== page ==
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Q&A With Bob Huggins: Goals For 2022-23 Season, Making Hall Of Fame, Retirement Timeline

Bob Huggins making an "ok" sign with his fingers

SAN DIEGO, CA - MARCH 16: Head coach Bob Huggins of the West Virginia Mountaineers reacts in the first half against the Murray State Racers during the first round of the 2018 NCAA Men's Basketball Tournament at Viejas Arena on March 16, 2018 in San Diego, California. (Photo by Donald Miralle/Getty Images)

There aren’t many coaches over the past few decades that have been as successful as Bob Huggins. The head coach of West Virginia’s basketball program has over 900 wins, a handful of conference titles and a few individual awards.

Huggins was recognized as an elite coach this past September, as he was inducted into the Naismith Memorial Basketball Hall of Fame.

Although he has already accomplished so much over the years, Huggins isn’t ready to call it a career. That’s because his love and passion for the game is still very strong.

We caught up with Bob Huggins to discuss the upcoming college basketball season, his future at West Virginia and more.

The Spun: What’s the biggest challenge coaching in the Big 12?

Bob Huggins: I think it’s a great coaches’ league. Everywhere you look, we’ve got great coaches. You’ve got new guys coming in, young guys coming in with better ideas than some of us who have been here a while. When I first got in the league, Coach Knight was still in the league, and Rick Barnes and others. It’s been a great coaches’ league for years, and I think it will continue to be for years to come.

The Spun: How has a day in the life of a college basketball coach changed for you over the years?

BH: I’m old, that’s what changed. We practice for hours. Every once in a while, I got to sneak over there to my high chair that I saw Patrick Ewing had. I don’t have to bend down to sit on a stool or anything. I can just walk over there, sit on a chair for a few minutes, refuel and then get back out there.

The Spun: Has it officially sunk in that you’re a member of the Naismith Basketball Hall of Fame? Or will you think about that more once your career is over?

BH: I think you always think about it. It’s a tremendous honor, and for me, it was special because my two presenters were Jerry West and Rod Thorn - two of the greatest ever to represent West Virginia University. Being around those guys was great in its own. It was a great time. I spent time with George Karl. I learned a lot from him. I’ve always enjoyed being around coaches and learning from them.

The Spun: The starting lineup this season will look vastly different. What needs to happen in order for West Virginia to get back on track?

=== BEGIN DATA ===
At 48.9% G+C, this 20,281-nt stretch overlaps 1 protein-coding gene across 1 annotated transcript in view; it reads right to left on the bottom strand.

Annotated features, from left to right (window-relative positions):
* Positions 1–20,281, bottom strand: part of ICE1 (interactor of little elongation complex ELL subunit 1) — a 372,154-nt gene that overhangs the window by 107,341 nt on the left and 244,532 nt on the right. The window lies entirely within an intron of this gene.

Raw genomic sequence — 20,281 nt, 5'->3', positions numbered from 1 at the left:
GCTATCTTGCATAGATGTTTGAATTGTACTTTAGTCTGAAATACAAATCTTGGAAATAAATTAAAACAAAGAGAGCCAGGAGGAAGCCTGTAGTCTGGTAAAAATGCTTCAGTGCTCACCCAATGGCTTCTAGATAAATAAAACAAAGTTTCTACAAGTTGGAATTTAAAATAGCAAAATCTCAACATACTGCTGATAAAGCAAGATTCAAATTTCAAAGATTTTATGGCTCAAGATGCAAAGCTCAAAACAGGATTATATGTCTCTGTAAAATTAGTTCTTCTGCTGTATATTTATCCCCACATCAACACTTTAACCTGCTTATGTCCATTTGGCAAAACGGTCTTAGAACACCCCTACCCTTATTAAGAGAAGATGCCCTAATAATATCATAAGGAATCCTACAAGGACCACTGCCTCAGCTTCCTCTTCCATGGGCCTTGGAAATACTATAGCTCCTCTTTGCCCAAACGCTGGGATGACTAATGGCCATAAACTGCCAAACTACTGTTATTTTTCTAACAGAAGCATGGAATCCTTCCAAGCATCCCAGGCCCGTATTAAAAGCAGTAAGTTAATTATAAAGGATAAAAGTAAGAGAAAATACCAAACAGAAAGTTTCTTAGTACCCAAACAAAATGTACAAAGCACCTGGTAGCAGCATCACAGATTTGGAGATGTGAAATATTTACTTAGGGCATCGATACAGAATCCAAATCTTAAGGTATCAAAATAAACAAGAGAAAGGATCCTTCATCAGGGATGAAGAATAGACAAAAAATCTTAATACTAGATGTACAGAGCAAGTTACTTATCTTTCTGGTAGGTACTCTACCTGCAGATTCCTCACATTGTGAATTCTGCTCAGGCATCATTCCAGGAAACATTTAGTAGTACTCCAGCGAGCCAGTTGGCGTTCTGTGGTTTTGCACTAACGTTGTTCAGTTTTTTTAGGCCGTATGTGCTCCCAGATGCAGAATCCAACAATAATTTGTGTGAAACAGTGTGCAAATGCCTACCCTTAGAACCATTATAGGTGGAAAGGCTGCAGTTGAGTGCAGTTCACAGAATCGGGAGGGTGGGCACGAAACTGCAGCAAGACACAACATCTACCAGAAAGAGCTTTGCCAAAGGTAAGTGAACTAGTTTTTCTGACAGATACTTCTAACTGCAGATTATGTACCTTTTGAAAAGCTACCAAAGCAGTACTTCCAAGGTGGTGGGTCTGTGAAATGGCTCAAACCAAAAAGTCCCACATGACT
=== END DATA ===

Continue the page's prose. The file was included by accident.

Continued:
BH: I think he biggest thing is to get our guys out of the training room. We’ve got three of our better players who have had some injuries, coupled with some things from the hospital. We got to get them out of the training room and back on the floor. They’re going to make our team much, much better once they’re back on the court. Our guys have been great. They’re practicing hard, they’re listening. They may throw it around a bit too much. I keep telling them to throw it to a guy who has the same color shirt you have on - that’d be tremendous. We’re getting better, and that’s the important thing. We’re understanding the way we do things. I think we can make a run.

The Spun: What are your goals heading into the 2022-23 season?

BH: It’d be nice to bring home a trophy. It’d be lovely to win a conference championship, go on to the NCAA tournament and win that. I think we have the ability, if we continue to improve, to get through. It’s a grind, man. It’s really a grind. This league is not easy at all. If you look at the coaches around the league, it’s just fantastic.

The Spun: In your experience in the Big 12, what's the toughest road environment?

BH: Well, I think the first place that comes to mind is Kansas. They put whole cities in there. They got so many people in there yelling and screaming. I think it’s better because then the players can’t hear Bill [Self]. I’m just kidding. If you’re fortunate enough to be up towards the end of the game, the crowd really does make a difference because you cannot hear a thing.

The Spun: You've been adamant about not setting a timeline yet regarding potential retirement. Why is that?

BH: I enjoy what I do. I’m the son of a coach. I grew up going to practice with my dad, going to games with my dad, going to clinics with him. I love it. I love being around coaches. If I quit, I can’t be around the coaches. I’d have to get on the radio and do what you do. I don’t want to do that, I just want to coach basketball.

West Virginia will begin its 2022-23 season against Mount St. Mary’s on Nov. 7. 

You can read more of our interviews with athletes and media stars here.